Globally, HIV affects women disproportionally to men, particularly in sub-Saharan Africa. While the monthly dapivirine vaginal ring (VR) is a promising female-initiated HIV prevention method, it is important to understand how well the ring is liked. With former participants of HOPE, an open-label extension trial of the ring, we used emoji stickers and a worksheet to explore female end-user's acceptability of and opinions about the VR. We aimed to understand these participants' opinions about the VR, and how they had changed over time, particularly in the context of known efficacy of the dapivirine VR. Most participants easily understood the exercise and how to use the emoji stickers, with a few exceptions. For those who had trouble understanding how to use the emoji, interviewer support and encouragement helped them to understand and continue with the exercise. Emoji interpretation varied widely with participants using the same emoji to express divergent opinions. Using the emoji stickers, participants expressed mostly positive opinions of the vaginal ring for HIV prevention, with some lingering concerns about the product's partial effectiveness. This paper contributes to the literature supporting the assertion that the dapivirine VR for HIV prevention is acceptable to women, and that acceptability increases with time and proper education. This analysis also provides evidence that emoji visual tools can enhance understanding of acceptability of an intervention when used in qualitative research.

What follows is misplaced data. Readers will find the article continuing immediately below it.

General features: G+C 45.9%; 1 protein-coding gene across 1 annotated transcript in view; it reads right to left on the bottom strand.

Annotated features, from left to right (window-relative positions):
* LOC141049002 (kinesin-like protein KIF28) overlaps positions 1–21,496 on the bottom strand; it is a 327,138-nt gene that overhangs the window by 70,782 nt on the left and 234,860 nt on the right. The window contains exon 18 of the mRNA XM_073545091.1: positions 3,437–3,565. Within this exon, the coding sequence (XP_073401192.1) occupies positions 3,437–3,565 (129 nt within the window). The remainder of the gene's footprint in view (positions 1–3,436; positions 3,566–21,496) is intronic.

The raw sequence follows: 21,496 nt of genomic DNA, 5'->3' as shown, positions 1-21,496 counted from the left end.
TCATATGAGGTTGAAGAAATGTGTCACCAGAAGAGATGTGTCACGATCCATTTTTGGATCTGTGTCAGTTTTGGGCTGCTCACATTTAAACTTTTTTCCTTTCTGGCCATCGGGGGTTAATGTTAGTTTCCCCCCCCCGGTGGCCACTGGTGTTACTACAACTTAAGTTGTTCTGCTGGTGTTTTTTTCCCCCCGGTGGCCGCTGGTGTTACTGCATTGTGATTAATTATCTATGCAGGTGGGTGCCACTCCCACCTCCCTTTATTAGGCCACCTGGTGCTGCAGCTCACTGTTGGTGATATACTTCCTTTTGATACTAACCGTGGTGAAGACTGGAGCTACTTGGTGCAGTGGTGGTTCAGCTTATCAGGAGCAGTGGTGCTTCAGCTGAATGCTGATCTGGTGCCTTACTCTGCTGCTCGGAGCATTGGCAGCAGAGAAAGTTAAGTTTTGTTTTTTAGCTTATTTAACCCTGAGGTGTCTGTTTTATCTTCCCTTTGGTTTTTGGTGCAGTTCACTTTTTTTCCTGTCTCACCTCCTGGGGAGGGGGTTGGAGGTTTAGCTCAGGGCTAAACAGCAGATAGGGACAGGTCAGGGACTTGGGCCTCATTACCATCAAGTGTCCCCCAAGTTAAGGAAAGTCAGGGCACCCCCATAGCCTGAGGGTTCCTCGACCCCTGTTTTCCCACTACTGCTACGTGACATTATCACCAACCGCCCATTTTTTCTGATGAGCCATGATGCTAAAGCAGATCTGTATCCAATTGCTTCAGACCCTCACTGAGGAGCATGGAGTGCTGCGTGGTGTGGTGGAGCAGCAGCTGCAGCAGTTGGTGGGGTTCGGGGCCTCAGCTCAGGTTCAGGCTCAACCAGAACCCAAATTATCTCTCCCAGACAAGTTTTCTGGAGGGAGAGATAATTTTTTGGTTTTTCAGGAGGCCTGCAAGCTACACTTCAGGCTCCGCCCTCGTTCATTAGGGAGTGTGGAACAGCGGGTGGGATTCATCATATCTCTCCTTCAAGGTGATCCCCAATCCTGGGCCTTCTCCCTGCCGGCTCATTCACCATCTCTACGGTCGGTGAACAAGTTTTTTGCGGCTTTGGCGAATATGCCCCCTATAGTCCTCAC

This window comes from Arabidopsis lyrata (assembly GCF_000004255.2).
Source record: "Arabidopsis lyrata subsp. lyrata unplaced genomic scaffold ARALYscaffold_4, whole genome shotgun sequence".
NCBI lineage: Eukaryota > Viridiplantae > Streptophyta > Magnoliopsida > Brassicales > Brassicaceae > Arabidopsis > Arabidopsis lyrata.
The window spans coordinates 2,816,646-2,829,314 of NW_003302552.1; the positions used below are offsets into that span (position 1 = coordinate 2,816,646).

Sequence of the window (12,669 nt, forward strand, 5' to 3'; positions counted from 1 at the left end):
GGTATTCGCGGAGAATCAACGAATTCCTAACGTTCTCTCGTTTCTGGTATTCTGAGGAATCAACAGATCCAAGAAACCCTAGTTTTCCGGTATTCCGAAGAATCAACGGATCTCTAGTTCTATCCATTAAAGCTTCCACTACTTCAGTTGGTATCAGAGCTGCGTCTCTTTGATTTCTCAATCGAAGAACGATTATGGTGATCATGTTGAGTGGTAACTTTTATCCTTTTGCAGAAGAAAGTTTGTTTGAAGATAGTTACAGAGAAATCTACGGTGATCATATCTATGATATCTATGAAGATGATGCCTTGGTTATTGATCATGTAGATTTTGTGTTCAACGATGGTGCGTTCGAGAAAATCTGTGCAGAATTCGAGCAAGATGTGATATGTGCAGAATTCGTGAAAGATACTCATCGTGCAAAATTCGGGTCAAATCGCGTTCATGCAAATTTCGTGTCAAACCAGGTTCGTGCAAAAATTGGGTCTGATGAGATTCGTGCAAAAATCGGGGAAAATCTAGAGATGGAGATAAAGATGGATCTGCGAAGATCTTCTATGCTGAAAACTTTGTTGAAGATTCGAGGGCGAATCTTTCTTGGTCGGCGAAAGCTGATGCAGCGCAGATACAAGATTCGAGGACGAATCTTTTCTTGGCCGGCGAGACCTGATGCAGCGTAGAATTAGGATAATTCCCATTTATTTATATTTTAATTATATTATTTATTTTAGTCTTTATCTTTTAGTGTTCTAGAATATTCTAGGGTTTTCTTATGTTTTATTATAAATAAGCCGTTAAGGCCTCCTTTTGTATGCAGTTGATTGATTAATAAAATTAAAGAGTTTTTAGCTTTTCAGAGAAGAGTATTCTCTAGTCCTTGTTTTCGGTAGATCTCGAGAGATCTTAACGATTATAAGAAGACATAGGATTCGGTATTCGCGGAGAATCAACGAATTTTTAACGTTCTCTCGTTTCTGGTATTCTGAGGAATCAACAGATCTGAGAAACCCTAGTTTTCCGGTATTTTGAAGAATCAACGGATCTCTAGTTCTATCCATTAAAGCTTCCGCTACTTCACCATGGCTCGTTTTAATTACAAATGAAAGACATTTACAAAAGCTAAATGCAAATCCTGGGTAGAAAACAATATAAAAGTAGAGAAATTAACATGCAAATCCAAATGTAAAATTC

Using emoji stickers to understand end-user opinions of the Dapivirine Vaginal Ring for HIV prevention
Katz, A. W. K., Mansoor, L. E., Tsidya, M., Mathebula, F., Singh, D., Siva, S., Akello, C., Chitowa, T. H., Garcia, M., Soto-Torres, L., & Montgomery, E. T. (2021). Using emoji stickers to understand end-user opinions of the Dapivirine Vaginal Ring for HIV prevention. AIDS and Behavior. https://doi.org/10.1007/s10461-021-03338-1